Wednesday, January 28th

Now during those days he went out to the mountain to pray; and he spent the night in prayer to God. And when day came, he called his disciples and chose twelve of them, whom he also named apostles: Simon, whom he named Peter, and his brother Andrew, and James, and John, and Philip, and Bartholomew, and Matthew, and Thomas, and James son of Alphaeus, and Simon, who was called the Zealot, and Judas son of James, and Judas Iscariot, who became a traitor.  Luke 6:12-16

 

“Disciple” means “student” or “learner” – “apostle” means “sent one” or “messenger.”  Out of all of his disciples (here Luke implies there were many more than twelve people following Jesus), Jesus chooses twelve to be the “sent out ones.”

 

Jesus didn’t choose them by random, drawing straws or tapping toes to silly rhymes.  He spent a significant period of time in prayer, in spiritual discernment.  Only then did he choose the twelve.  (And even at that, Judas Iscariot still made the cut.)

 

From the very beginning, in each of the gospels, Jesus immediately seeks to multiply his ministry.  From the very beginning, Jesus is preparing for the great hand-off that happens after Easter Sunday.  From the very beginning, Jesus selects some and sets them aside – not to honor them or give them some kind of special prestige – but sets them aside so that they would assume positions of leadership within the Christian movement.

 

All Christians, by virtue of their baptism into Christ, are “ministers,” are “ambassadors of Jesus” in the world.  No question about it.  The common shared ministry of the people of God, both lay and ordained, professional and amateur, paid and volunteer, is for the sake of the world.  But from the very beginning, some are set aside for the sake of the others.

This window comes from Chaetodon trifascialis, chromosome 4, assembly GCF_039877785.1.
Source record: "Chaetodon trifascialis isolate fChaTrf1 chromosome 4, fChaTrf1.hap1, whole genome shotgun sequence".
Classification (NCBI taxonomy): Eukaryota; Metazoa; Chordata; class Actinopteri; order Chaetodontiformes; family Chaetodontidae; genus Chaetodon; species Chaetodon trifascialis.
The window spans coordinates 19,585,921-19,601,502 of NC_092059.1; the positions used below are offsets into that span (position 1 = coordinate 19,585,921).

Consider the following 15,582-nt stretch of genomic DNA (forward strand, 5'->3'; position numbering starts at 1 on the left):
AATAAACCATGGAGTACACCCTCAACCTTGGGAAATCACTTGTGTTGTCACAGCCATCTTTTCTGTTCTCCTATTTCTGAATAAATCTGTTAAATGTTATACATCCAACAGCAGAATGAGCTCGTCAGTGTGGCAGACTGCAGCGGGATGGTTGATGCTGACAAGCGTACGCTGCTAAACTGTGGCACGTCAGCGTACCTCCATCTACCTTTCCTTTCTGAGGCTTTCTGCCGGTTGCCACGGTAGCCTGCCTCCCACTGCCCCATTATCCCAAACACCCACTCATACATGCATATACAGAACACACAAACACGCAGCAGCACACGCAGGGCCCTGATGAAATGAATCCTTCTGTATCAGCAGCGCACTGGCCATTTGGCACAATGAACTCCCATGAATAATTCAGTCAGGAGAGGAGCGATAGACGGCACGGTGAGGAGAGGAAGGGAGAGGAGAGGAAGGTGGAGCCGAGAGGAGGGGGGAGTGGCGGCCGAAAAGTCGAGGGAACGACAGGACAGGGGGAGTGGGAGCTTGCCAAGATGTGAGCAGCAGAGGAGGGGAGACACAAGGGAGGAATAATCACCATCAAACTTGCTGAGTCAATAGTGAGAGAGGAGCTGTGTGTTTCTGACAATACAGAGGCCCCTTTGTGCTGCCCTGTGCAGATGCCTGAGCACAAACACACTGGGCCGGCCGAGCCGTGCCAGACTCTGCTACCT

Ask a pastor to tell you his or her story and you will hear as many different stories as people you ask.  None of us, at least none that I know, thinks of being a pastor as merely having a job that delivers a paycheck.  There is more to it than that to all of us.  A few of us can’t remember ever wanting to be anything else when they grew up other than a pastor.  But more of us would tell stories of grappling and wrestling and struggling with the calling – from the very first and perhaps all the way through.

 

Ordination required earning a four year college degree followed by an additional four years of study at a Lutheran seminary, one of those years spent working as an intern in full-time ministry for very little salary under the supervision of a pastor.  Continued service means continuing our education each year and all the along the way.  Ask any pastor – better yet, ask their spouses or their children – and you would discover that it is a demanding, complex, often frustrating and deeply rewarding calling.

 

And maybe that is the problem. Maybe all of the preparation, all of the education, all of the trappings of the office actually, at some level at least, gets in the way.  Maybe stepping into the traditional roles assigned to us in congregational life becomes the problem.  Because it has the potential to blind us to the purpose.

 

It is easy to lose sight of the simple idea that maybe God wants us to be doing what we do. That it is God’s idea that some are called and set aside and prepared to be sent to equip the rest. That maybe our life callings are as much about God as about us.

 

So it is that the 400 of us here gathered might say we are pastors of local congregations but the deeper reality is that we work for the Creator of the Universe, in partnership with those in our congregations, in carrying out God’s plan for restoring the broken, feeding the hungry, setting the oppressed free and making whole the fabric of the kingdom.

 

The problem isn’t that we think too large but that we think too small.

 

Let us pray:  Dear Lord, expand our vision.  Help us see our calling as your people in all of its depth and power and possibilities.  Help us see ourselves as sent into the world, literally bearing your presence and love.  Help us see our hands and legs and arms and voices as yours, incarnated for the good and the restoration of the world.  In Jesus’ name.  Amen.

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